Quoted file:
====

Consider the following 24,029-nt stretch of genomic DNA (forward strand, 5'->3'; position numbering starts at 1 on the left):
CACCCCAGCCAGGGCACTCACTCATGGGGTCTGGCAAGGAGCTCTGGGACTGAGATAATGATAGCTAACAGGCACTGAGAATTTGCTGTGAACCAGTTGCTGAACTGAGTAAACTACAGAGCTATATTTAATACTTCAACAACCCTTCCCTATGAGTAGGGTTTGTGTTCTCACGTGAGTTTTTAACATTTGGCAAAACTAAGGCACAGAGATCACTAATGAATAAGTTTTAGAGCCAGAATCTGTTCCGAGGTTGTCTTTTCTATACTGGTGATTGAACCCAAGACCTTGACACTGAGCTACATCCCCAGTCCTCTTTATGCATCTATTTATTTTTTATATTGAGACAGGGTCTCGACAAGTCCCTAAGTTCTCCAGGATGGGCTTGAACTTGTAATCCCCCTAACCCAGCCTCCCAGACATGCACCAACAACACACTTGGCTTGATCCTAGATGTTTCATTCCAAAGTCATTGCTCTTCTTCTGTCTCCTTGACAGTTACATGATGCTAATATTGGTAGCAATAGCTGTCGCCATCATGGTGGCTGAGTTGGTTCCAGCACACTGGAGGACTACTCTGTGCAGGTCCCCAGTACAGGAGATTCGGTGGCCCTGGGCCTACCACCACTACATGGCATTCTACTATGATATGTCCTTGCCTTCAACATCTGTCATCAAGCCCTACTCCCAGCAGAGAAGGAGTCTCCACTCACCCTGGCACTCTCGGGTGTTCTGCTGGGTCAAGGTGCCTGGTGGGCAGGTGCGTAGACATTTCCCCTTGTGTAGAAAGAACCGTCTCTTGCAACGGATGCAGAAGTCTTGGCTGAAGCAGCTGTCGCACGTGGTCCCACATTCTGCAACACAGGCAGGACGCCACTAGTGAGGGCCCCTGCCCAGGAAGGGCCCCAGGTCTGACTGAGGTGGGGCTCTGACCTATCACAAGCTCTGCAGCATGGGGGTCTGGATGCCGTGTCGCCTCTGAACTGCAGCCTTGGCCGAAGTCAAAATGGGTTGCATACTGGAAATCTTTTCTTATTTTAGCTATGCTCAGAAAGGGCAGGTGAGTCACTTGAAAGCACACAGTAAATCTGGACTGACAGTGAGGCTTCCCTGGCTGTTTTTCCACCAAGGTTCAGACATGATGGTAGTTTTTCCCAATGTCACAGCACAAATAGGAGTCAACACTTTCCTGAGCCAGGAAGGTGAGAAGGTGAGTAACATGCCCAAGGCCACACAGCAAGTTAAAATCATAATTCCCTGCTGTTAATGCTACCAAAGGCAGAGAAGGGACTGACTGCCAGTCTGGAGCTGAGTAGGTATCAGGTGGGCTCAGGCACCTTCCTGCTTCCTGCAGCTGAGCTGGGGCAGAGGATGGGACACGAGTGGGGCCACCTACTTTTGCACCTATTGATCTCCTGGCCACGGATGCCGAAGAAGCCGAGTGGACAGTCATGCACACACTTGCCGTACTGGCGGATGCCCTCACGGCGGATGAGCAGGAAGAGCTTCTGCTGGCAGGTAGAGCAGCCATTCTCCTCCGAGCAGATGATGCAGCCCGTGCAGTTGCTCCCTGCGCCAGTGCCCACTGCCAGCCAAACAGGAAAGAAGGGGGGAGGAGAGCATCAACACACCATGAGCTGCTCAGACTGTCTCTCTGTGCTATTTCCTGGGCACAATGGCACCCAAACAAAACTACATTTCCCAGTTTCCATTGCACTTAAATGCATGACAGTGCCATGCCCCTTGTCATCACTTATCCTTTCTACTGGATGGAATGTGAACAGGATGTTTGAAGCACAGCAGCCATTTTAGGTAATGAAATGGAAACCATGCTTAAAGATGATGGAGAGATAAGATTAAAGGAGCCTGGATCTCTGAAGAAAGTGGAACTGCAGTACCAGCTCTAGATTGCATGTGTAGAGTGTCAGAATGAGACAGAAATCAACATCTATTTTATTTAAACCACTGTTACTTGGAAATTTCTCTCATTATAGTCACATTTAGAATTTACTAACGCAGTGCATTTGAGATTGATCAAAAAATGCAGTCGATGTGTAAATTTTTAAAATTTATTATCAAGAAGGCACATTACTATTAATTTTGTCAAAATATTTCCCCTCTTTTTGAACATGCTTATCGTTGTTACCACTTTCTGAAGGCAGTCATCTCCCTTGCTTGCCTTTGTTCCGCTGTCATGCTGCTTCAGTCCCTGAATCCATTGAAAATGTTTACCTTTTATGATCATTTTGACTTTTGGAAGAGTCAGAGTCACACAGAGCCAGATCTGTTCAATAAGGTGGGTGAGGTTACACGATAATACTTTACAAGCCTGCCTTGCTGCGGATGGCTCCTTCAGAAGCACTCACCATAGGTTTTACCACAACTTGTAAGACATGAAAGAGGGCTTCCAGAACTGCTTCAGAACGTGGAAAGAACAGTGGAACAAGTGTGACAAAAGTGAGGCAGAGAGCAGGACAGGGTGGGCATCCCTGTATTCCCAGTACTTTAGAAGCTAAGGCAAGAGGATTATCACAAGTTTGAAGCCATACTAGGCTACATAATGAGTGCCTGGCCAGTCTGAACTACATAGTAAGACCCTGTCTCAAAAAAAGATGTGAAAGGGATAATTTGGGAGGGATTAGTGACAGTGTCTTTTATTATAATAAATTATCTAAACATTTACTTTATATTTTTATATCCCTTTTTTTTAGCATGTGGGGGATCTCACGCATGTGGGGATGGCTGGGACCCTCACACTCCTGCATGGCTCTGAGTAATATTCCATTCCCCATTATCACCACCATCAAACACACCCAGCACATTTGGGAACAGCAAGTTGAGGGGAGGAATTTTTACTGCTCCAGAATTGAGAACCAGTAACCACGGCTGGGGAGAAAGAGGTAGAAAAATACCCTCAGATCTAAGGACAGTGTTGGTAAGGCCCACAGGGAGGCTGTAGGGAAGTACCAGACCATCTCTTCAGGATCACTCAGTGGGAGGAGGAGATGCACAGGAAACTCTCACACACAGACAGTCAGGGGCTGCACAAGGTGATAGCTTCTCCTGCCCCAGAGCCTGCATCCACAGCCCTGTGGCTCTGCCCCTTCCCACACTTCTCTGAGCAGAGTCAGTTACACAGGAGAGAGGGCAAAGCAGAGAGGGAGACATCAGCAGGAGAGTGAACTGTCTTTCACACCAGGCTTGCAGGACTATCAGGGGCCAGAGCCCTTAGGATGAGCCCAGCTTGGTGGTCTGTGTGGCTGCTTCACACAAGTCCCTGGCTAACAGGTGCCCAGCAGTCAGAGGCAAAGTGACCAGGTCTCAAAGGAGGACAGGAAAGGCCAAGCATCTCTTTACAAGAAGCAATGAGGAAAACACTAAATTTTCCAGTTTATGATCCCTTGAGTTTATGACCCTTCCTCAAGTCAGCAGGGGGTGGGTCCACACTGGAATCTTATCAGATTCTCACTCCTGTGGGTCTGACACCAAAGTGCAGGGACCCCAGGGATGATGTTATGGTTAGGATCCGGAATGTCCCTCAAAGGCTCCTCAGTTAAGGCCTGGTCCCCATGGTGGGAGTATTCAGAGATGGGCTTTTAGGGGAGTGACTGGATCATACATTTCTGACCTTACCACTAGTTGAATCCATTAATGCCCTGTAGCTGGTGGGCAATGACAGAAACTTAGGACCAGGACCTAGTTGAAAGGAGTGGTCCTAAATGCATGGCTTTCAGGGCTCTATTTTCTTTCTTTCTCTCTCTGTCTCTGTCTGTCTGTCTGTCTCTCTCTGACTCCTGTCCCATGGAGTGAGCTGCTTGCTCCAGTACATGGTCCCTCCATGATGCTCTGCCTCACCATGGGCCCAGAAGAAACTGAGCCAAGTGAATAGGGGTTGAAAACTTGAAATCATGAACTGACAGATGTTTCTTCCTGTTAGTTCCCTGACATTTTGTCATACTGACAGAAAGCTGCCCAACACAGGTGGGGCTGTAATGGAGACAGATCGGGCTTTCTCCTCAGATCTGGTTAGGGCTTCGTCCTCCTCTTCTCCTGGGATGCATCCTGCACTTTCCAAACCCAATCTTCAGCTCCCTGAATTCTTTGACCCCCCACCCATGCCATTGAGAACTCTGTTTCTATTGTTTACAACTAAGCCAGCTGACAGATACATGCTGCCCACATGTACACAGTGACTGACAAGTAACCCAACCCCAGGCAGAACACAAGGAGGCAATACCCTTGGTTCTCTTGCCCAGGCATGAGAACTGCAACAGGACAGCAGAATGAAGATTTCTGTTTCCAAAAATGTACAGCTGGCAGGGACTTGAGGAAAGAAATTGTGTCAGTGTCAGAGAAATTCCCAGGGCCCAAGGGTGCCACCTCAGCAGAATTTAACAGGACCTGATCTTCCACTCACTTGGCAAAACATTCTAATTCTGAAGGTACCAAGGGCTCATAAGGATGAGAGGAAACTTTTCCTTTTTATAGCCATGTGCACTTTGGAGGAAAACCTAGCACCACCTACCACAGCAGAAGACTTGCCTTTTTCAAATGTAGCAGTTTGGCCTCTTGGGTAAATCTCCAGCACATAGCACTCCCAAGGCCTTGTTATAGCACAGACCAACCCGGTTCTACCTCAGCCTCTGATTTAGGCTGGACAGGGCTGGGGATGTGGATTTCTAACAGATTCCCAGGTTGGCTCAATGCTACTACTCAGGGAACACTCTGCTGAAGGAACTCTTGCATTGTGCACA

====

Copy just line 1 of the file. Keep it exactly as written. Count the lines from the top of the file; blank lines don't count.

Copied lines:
Consider the following 24,029-nt stretch of genomic DNA (forward strand, 5'->3'; position numbering starts at 1 on the left):